HealthApril 15, 2022

It's time to get back to basics with preventing healthcare-associated infections

By: Collette Bishop Hendler, RN, MS, MA, CIC
When the COVID-19 pandemic spread through the United States, it was no secret that it wreaked havoc on the healthcare system.

Surges placed a burden on acute care facilities with increased numbers of critically ill patients. In response to the crisis, healthcare facilities ramped up critical care staffing by rapidly cross-training staff from other care areas and onboarding agency staff. Some facilities transitioned from a primary nursing care model to a team approach.

Additionally, healthcare facilities faced supply and equipment shortages, which led to the altered use of supplies and equipment, including personal protective equipment. Healthcare facilities moved into action doing the best they could for their patients with the resources they had. Now, as we transition from crisis mode, it’s time to look at the impact this healthcare crisis had on healthcare-associated infections (HAIs).

Infection reporting and the SIR

Most hospitals in the United States report HAIs to the National Healthcare Safety Network (NHSN) to fulfill federal, state, or local HAI reporting mandates. HAIs are tracked using NHSN data, specifically the standardized infection ratio (SIR)

The SIR is a risk-adjusted summary measure used to track HAIs over time. The SIR compares the actual number of HAIs at each facility to the predicted number of infections. The predicted number is based on the general population (or baseline data) of a facility, and is risk adjusted for factors significantly associated with infection incidence (Centers for Disease Control and Prevention, 2021a).

NHSN currently calculates SIRs for central line-associated bloodstream infections (CLABSI), mucosal barrier injury laboratory-confirmed bloodstream infections, catheter-associated urinary tract infections (CAUTI), surgical site infections, Clostridioides difficile infections, methicillin Staphylococcus aureus bloodstream infections, and ventilator-associated events (VAE) (Centers for Disease Control and Prevention 2021a).

One step forward, two steps back

Before the pandemic, healthcare facilities took a positive step forward in reducing SIRs for CLABSI, CAUTI, and laboratory-identified C. difficile infection. According to data reported to the National Healthcare Safety Network there were significant increases in CLABSI, CAUTI, VAE, and MRSA bacteremia in 2020 when compared to 2019 (Weiner-Lastinger 2021). The most significant percentage increases in SIRs were seen in CLABSI, CAUTI, and VAE during October, November, and December of 2020 (shown below) putting facilities steps back in their efforts to prevent these HAIs (Centers for Disease Control and Prevention 2021b).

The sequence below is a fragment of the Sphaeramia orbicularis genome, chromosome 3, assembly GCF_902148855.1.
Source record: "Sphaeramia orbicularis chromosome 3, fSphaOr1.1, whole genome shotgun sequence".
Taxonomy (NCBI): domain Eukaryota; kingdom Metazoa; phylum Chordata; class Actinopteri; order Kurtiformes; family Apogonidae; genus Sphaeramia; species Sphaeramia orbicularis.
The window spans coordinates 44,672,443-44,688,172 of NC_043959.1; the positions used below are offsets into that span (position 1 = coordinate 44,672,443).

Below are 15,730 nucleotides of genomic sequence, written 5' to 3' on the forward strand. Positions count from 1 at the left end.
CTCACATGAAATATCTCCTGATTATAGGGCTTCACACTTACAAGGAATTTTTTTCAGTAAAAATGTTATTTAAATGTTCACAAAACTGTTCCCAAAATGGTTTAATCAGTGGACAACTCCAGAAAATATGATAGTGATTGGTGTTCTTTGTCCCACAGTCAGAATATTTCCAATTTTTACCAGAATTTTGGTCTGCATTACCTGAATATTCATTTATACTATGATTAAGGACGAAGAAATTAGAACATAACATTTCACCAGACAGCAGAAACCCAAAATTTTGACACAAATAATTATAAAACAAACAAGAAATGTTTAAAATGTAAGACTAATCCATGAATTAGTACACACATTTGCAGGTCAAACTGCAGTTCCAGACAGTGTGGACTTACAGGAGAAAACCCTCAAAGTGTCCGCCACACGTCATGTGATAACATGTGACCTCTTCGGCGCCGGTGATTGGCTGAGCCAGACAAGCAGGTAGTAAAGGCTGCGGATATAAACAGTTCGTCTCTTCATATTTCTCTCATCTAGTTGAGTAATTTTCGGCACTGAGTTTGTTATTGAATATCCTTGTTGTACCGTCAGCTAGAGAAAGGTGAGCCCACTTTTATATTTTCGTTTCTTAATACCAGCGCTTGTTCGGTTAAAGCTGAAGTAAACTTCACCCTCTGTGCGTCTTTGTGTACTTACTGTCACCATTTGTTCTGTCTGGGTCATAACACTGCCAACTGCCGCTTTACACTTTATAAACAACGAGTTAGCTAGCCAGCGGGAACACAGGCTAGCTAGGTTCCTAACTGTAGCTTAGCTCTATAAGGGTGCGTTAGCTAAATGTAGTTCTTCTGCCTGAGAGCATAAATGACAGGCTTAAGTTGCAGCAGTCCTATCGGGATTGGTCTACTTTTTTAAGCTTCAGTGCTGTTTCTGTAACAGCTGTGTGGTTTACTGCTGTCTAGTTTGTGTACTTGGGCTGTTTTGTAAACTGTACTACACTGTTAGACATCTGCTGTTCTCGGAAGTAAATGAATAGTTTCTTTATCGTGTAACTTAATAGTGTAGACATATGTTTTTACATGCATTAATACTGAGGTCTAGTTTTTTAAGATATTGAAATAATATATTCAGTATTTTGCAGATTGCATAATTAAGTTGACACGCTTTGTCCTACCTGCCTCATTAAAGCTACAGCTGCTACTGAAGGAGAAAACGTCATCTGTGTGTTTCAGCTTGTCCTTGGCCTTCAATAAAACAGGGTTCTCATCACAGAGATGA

Refocusing on infection prevention

As we shift from crisis mode to the new normal in healthcare, we need to get back to basics for preventing these costly infections. We need to reengage frontline and senior leadership and focus on a culture of safety that promotes teamwork, evidence-based processes, and accountability for HAI prevention. We need to share unit-specific outcome data regularly and reeducate staff as needed.

During the crisis, NHSN data revealed increases in device utilization, specifically central lines, urinary catheters, and ventilators. In fact, ventilator utilization increased by 31% in quarter 4 of 2020 (Centers for Disease Control and Prevention 2021b). We need to reeducate staff about indications for and alternatives to device use, and when devices are necessary, encourage staff to regularly evaluate their need, and remove them as soon as no longer clinically indicated.

Additionally, we need to support evidence-based insertion and maintenance practices. By getting back to basics, we can once again gain ground on preventing HAIs, infections that are costly not only to patients but our healthcare facilities.

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Collette Bishop Hendler, RN, MS, MA, CIC
Editor-in-Chief, Lippincott Solutions, Point-of-Care, Wolters Kluwer Health
Collette is certified by the Certification Board of Infection Control and Epidemiology, Inc. as an infection preventionist. She has more than 15 years of experience in critical care nursing and maintains Alumnus Status as a Critical-Care Registered Nurse.
  1. Centers for Disease Control and Prevention. (2021). The NHSN standardized infection ration (SIR): A guide to the SIR. Retrieved March 2022 from https://www.cdc.gov/nhsn/pdfs/ps-analysis-resources/nhsn-sir-guide.pdf
  2. Centers for Disease Control and Prevention. (2021). COVID-19 Impact on HAIs in 2020. Retrieved March 2022 from https://www.cdc.gov/hai/data/portal/covid-impact-hai.html
  3. Weiner-Lastinger, L.M., et al. (2021). The impact of coronavirus disease 2019 (COVID-19) on healthcare-associated infections in 2020: A summary of data reported to the National Healthcare Safety Network. Infection Control & Hospital Epidemiology, 43(1) 12-25. Retrieved March 2022 from https://www.cambridge.org/core/journals/infection-control-and-hospital-epidemiology/article/impact-of-coronavirus-disease-2019-covid19-on-healthcareassociated-infections-in-2020-a-summary-of-data-reported-to-the-national-healthcare-safety-network/8197F323F4840D233A0C62F4726287E1
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